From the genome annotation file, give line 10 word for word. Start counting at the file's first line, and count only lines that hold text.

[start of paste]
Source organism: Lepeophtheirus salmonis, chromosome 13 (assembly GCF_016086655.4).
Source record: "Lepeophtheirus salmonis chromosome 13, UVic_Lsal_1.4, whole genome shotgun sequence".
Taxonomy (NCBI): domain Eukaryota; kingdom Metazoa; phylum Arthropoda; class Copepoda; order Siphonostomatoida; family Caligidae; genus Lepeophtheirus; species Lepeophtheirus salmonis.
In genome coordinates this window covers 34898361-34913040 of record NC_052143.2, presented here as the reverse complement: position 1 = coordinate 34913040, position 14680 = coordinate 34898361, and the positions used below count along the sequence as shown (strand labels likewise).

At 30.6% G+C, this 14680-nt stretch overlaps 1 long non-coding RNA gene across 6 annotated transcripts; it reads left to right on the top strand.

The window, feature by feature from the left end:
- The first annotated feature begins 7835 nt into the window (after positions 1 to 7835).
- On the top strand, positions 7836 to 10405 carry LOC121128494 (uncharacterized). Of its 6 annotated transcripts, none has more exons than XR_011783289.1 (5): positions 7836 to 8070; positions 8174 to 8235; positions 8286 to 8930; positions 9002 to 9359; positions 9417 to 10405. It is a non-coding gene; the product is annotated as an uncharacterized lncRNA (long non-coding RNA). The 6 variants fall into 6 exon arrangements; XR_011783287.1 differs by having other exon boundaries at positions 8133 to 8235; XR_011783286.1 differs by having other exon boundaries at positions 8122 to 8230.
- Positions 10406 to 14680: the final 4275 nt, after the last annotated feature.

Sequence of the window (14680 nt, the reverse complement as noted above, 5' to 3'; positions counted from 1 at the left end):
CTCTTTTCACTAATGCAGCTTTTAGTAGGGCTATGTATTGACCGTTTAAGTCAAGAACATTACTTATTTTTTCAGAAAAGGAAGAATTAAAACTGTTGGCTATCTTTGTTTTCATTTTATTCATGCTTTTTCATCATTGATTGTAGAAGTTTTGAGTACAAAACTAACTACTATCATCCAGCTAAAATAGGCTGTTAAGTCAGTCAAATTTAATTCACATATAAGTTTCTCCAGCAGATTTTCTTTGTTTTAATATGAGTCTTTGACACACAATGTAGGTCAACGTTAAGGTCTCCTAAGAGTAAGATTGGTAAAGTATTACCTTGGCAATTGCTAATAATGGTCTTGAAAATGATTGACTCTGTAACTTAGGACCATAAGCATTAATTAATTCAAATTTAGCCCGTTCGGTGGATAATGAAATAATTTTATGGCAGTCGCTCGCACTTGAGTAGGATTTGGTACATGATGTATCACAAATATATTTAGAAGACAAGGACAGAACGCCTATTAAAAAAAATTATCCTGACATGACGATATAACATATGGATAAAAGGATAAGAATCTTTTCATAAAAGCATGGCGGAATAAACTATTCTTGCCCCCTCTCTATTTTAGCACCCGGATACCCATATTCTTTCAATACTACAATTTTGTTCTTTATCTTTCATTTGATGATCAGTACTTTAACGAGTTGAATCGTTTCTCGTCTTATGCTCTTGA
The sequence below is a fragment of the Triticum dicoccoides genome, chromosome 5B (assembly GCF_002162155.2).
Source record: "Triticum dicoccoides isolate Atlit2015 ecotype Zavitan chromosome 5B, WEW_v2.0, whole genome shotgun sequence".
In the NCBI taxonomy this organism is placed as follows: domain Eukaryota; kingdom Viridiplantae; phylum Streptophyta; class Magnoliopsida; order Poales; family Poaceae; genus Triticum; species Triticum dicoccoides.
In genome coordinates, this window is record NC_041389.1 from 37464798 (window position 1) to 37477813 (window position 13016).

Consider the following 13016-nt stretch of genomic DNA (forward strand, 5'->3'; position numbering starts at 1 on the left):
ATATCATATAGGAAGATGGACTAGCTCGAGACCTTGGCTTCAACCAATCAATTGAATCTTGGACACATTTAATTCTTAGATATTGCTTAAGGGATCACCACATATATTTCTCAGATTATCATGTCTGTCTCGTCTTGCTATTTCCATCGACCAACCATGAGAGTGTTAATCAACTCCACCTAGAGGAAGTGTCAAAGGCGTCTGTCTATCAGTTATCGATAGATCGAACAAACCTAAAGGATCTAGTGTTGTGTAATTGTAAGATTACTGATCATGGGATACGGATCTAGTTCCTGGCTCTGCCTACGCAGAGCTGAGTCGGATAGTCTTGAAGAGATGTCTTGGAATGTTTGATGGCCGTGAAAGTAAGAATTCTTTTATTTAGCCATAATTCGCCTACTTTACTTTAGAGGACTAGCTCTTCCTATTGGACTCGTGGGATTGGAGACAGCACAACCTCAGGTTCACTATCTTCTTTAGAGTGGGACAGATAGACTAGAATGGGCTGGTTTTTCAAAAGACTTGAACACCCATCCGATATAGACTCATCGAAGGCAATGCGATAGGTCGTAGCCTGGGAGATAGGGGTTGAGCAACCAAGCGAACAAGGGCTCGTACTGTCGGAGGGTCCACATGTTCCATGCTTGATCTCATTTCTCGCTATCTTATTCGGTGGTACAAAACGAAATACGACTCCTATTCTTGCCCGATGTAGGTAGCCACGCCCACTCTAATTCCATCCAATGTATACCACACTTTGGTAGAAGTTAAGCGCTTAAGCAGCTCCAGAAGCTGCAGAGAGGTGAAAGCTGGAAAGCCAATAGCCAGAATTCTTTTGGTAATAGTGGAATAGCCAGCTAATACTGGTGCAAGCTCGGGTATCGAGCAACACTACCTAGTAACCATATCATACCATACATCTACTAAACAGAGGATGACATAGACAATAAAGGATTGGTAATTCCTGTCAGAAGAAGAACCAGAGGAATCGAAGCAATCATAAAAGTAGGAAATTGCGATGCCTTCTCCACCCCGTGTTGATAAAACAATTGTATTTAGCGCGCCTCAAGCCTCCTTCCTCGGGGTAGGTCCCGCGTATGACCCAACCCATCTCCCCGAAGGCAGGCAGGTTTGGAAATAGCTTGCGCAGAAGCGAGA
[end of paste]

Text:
Sequence of the window (14680 nt, the reverse complement as noted above, 5' to 3'; positions counted from 1 at the left end):